13 Apr 2010

Foreclosure Questions

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Yeoman Group routinely has requests for guidance from lenders regarding foreclosure. The following represents common questions and concerns when looking at foreclosing on a property. For additional information please see the article titled “Foreclosure Timing” found in the available Yeoman Group articles for download.

1. Why is pre-foreclosure environmental due diligence so important, especially for community banks and credit unions?

Upon foreclosure the lender becomes the owner and is liable for cleanup of any contamination on the property unless the lender takes appropriate steps to protect themselves. Even if shortly after foreclosure they sell the property, they remain in the chain of title and are often seen as the “deep pocket” easy target for cleanup response. If they foreclose without due diligence and unknowingly take title to contaminated property, they may face a large financial loss. Large banks often have large loan loss reserve funds to cover these situations and can take significant hits. Smaller lenders may not be able to withstand much in the way of loss.

2. Is a full Phase I always necessary, or can the lender get away with less?

Only a Phase I renders any legal protection. A lender would be hard pressed to explain a subsequent loss to their shareholders if they did not perform a Phase I prior to foreclosure. However, in all reality, an ASTM transaction screen or another “smart look” at the property that targets the realistic environmental threats to that type of property may render the same valuable information as a Phase I. It is the lender’s choice.

3. How should a Phase I conducted pre-foreclosure differ from a Phase I conducted pre-purchase?

The content of the Phase I is the same. The procedures may be more difficult in that there is often an adversarial relationship with the site owner – making site visit and owner and tenant interviews sometimes impossible. Therefore, it is best to start the Phase I as soon as it appears that the loan may be in jeopardy and before tensions rise.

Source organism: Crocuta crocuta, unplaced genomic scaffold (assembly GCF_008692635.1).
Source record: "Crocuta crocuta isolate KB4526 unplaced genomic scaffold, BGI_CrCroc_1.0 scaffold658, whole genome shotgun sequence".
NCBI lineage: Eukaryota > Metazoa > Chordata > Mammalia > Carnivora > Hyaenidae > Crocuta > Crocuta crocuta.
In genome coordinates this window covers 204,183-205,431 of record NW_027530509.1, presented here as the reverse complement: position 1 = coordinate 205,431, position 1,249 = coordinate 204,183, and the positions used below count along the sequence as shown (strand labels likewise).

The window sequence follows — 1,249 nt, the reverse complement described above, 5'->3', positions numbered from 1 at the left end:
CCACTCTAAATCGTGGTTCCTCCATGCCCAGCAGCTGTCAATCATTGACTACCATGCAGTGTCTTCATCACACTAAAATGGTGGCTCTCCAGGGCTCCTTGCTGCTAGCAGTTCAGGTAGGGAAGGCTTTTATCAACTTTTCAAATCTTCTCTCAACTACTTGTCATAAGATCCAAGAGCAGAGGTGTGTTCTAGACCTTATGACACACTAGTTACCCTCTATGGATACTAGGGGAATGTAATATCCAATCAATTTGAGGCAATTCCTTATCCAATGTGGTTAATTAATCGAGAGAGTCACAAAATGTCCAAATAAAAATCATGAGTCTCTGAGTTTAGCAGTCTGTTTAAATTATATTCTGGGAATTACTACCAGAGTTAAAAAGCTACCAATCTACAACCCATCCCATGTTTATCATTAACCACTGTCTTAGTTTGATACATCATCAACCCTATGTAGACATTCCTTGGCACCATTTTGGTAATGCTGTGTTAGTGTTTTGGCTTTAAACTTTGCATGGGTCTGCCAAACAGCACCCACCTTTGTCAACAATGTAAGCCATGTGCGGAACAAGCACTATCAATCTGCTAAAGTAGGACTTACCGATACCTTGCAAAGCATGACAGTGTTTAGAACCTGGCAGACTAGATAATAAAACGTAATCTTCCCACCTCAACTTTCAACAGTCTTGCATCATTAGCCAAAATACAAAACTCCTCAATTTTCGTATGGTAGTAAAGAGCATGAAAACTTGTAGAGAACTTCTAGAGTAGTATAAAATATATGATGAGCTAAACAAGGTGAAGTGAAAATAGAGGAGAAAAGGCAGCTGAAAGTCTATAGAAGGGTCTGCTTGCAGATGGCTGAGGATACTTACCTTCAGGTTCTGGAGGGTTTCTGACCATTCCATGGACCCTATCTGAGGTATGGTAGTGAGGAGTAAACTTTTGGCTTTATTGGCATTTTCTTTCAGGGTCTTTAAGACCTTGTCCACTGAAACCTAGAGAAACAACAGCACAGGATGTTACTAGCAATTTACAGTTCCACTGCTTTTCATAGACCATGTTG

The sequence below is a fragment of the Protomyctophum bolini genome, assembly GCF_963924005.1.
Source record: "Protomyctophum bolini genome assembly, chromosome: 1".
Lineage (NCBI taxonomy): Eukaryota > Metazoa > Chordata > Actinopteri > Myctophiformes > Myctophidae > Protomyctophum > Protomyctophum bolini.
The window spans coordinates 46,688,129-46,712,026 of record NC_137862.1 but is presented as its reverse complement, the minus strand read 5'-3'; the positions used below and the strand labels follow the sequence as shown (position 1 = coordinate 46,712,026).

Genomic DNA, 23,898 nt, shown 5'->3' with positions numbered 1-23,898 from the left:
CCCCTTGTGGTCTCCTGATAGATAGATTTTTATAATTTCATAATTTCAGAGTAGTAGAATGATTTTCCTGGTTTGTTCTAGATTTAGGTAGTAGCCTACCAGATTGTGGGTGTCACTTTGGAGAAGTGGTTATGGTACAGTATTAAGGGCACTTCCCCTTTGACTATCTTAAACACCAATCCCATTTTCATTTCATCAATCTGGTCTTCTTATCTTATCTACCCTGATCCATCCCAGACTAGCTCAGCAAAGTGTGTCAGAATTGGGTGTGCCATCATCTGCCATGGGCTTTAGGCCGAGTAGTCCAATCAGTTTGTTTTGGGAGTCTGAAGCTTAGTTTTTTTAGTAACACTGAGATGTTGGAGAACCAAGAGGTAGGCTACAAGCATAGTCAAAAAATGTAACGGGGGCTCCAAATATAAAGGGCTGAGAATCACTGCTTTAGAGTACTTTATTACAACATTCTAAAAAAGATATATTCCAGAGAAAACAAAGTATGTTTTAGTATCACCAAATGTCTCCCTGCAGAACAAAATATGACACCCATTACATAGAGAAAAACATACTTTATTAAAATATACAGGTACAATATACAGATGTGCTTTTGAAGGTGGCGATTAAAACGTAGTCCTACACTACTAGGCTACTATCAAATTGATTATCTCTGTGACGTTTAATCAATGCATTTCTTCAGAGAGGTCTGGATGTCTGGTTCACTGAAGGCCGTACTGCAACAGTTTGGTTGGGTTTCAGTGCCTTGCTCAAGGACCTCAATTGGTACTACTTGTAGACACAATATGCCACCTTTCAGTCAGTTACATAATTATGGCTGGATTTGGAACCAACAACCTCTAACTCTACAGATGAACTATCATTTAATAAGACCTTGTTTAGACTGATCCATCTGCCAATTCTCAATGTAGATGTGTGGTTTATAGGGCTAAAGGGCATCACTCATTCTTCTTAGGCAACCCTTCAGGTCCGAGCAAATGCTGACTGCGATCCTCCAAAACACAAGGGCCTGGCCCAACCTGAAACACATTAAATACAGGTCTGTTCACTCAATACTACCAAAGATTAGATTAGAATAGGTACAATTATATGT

4. Does a pre-foreclosure Phase I cost more than a traditional Phase I?

Generally Phase I’s are lump-sum contracts with the consultant and the prices are the same, although the pre-foreclosure Phase I may be more difficult for the consultant because the owner may not be cooperative.

5. What “non-scope” items should be included and why?

Non-scope items are those environmental concerns that are not addressed by a Phase I. These items correspond to the specific property type. For example, asbestos- containing materials, lead-based paint and mold are very important for multi-family properties – both pre-loan and pre-foreclosure. If a proper Phase I was preformed pre-loan, then some of the non-scope items should have been resolved and would not be needed pre-foreclosure.

6. When should pre-foreclosure due diligence be conducted?

As soon as the lender sees that a loan is in potential trouble. By the time a fight begins between lender and borrower, the Phase I becomes more difficult. In some situations, the borrower prevents access to the property prior to Sheriff’s sale and during the following redemption period. In these situations, the Phase I may have to be conducted with severe limitations. A Phase I conducted after the end of the redemption period may not provide any legal protection to the lender.